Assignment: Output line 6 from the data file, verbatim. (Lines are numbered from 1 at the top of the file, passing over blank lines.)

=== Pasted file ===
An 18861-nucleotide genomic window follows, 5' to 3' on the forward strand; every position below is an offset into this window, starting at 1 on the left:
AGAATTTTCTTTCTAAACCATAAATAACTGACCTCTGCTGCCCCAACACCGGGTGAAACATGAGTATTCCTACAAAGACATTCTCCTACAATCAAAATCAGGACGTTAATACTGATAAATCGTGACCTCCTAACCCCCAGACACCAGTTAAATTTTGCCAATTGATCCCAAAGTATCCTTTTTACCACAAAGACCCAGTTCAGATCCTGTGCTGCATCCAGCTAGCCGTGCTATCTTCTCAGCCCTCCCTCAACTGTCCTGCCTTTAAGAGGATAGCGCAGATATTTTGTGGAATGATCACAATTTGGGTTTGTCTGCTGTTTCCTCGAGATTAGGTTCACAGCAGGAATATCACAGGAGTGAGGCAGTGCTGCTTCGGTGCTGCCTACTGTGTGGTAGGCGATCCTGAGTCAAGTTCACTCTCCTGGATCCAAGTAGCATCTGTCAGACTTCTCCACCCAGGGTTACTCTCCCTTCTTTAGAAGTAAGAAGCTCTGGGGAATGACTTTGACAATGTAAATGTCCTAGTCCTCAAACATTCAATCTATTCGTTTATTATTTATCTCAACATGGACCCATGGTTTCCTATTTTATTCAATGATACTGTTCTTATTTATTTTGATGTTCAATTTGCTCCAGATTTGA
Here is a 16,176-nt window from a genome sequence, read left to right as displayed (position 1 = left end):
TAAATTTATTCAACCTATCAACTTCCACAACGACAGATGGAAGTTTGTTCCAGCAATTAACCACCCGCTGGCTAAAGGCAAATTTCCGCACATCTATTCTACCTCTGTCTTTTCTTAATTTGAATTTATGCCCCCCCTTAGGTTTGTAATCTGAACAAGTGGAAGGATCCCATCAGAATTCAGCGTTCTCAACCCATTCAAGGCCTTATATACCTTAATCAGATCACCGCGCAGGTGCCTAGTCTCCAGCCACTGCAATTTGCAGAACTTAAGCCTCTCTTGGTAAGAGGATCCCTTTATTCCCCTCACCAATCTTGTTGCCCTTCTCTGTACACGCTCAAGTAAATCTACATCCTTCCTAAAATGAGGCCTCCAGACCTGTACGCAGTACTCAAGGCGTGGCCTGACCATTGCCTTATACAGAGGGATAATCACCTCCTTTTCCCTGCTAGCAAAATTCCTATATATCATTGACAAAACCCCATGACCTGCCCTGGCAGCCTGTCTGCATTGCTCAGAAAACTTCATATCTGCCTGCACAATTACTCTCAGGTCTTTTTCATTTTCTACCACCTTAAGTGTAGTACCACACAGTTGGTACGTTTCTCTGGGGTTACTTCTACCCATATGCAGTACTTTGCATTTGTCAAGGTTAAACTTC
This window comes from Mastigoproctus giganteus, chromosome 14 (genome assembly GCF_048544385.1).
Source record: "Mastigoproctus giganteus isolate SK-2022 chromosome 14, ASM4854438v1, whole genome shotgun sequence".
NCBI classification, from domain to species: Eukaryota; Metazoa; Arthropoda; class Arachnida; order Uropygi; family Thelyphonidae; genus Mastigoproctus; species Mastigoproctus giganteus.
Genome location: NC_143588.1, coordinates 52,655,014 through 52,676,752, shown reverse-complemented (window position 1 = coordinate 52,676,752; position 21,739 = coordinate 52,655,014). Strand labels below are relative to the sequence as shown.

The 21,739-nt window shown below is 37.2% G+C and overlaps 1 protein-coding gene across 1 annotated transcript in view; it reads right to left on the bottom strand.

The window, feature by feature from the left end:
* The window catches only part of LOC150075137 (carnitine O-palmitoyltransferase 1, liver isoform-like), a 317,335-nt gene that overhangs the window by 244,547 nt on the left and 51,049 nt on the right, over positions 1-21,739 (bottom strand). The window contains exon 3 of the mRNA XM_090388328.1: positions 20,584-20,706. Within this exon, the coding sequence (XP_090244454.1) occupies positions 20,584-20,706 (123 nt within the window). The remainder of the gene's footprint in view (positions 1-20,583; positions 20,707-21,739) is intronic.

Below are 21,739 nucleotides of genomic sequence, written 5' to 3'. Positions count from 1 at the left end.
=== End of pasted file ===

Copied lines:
Source record: "Mastigoproctus giganteus isolate SK-2022 chromosome 14, ASM4854438v1, whole genome shotgun sequence".